Newsletter 16 June 2015


It only takes a few days to turn Ivy Gourds into tart pickles. Photo by Green Deane

Part of foraging for wild food is also preserving it. As the Ivy Gourd is a prolific producer — featured two weeks ago in this newsletter — what to do with all its stubby cukes is a challenge. A lot of them go into salads, and many become pickles as pictured above.

Ivy Gourd. Photo by Green Deane

Ivy Gourd. Photo by Green Deane

Lacto-fermenting is easy and a traditional way to preserve a wide variety of food. It works well with the Ivy Gourd because it soften their skin which is slightly tough. The basic fermenting process could not be simpler. The “pickles” above were made by putting them unwashed in a jar with a pint of water and two tablespoons of sea salt. You then partially fill a plastic baggy with water to put on top of the gourds to assure they are totally covered with the solution and there’s no air space. Cover and wait a few days, no need to refrigerate. The high salt content in the water inhibits bad bacteria but encourages the right bacteria. Within a few days to a couple of weeks — usually just days — you have pickles and they’re probiotic. Not only have I planted this food-producer in my backyard but I have found three more in the wild near where I found this one originally. I think they might come home with me this fall. You can read more about the Ivy Gourd here. 

All parts of the Atamasco Lily are poisonous if eaten. Photo by Green Deane

All parts of the Atamasco Lily are poisonous if eaten. Photo by Green Deane

What are they? The first answer is they are NOT edible. The second is they are a threatened species. And the third answer is the toxic Atamasco lily, or Zephranthes atamasca. For a threatened species they are seen in a lot of lawns this time of year prompting many emails asking for an identification. These natives likes wetlands but a well-watered lawn after seasonal rains will do nicely. The problem with the Atamasco/Rain Lily is that it resembles wild garlic before it blossoms (and even has a bulb!) However, it does not have the telltale garlic aroma. Remember if it smells like a garlic and looks like a garlic you can use it like a garlic. The Atamasco does not have any garlic aroma. It is not edible. All parts are poisonous. And while these in the picture have a pink tinge there are also all-white blossoms.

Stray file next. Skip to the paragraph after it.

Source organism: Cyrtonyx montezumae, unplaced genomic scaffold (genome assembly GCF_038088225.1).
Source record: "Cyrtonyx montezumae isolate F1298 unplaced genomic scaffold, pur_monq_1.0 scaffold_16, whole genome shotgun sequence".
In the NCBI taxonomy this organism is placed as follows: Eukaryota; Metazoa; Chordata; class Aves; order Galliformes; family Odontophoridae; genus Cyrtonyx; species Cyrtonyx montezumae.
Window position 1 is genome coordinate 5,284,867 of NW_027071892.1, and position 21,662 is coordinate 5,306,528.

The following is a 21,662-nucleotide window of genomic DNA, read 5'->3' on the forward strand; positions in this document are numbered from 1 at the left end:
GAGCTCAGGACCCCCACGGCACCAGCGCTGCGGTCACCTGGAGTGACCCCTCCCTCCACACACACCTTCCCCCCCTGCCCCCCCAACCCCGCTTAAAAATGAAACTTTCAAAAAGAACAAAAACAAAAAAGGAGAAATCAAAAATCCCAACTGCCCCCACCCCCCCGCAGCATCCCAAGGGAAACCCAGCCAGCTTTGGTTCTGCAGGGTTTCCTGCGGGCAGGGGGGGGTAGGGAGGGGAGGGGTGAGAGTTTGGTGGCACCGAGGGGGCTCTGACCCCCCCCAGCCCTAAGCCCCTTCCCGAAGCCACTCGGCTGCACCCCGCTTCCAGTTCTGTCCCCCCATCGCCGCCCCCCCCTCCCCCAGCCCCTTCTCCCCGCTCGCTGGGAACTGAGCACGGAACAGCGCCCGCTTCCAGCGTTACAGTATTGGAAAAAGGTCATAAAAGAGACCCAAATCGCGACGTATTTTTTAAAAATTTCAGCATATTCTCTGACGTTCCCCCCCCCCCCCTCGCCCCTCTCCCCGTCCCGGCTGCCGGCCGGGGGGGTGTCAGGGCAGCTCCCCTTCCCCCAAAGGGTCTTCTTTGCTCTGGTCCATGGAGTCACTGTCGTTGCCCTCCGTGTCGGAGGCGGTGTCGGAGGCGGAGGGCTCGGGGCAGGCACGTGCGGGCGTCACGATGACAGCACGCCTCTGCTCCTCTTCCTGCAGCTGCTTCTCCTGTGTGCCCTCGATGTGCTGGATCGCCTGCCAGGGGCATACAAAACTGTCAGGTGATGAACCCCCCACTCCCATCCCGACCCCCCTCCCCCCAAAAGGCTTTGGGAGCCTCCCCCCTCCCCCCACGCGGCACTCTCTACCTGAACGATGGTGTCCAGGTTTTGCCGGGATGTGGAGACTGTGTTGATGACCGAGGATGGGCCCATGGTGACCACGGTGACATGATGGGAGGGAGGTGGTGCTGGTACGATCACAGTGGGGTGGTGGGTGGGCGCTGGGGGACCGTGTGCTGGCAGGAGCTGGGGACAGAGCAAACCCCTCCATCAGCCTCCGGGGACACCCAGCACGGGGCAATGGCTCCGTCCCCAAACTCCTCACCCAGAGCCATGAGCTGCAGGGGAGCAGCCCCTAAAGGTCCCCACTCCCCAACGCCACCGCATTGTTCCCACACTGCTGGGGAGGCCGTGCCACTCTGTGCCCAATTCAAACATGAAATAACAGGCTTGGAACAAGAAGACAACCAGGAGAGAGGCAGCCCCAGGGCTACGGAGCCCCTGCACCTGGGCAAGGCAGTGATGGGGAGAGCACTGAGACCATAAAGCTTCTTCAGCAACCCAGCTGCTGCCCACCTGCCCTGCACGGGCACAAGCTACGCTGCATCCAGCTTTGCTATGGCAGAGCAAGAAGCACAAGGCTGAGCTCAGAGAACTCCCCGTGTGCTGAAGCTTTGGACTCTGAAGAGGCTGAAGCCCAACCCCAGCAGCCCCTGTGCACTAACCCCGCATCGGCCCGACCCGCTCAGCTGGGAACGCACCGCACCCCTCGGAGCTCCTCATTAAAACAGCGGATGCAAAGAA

Smilax tip. Photo by Green Deane

Smilax tip. Photo by Green Deane

Spring is definitely over locally but one of the prime edible of that season can still be found if you look around is Smilax. The tips of this tasty plant can be found all year but they favor the spring and perhaps taste best then. As we go into the dead heat of summer — it’s 95 F as I write — sometimes the tips can take on a bitter aftertaste (which while obvious raw can be removed by cooking.) There are many species of Smilax but they all have the same basic shape and arrangement you should look for. They are a climbing shrub (why shrub and not a vine is a bit of a mystery.) Off the main “vine” you will see a short stem, two tendrils and one leaf. That arrangement then flips sides and continues to alternate towards the growing end of the plant. If you remember “short  stem, two tendrils, one leaf” that then flips side you won’t confuse it with any other climbing… shrubs. To read more about Smilax here. 

One Sword Ferns Save Water for Dry Days.

Sword Ferns Save Water for Dry Days.

With the rain comes mushrooms — perhaps more on them next week — and plump Sword Fern stolons. Locally we have one invasive species of sword fern that stores water for dry days, Nephrolepis cordifolia. It’s an epiphyte and never knows when a drought is coming. Thus when the rainy season hits the plant stores up. Its marble-size swollen stolons (or tubers) are astringent, ranging from mild to way too puckery to eat. However roasting them in low heat makes them sweet and chewy. In a recent foraging class I was asked if sun drying would do that. I don’t know but I’m going to find out. Here in Florida only one fern has the swollen stolon so if you find a fern with a swollen stolon it’s the right one. If you want to read more about the Sword Fern go here.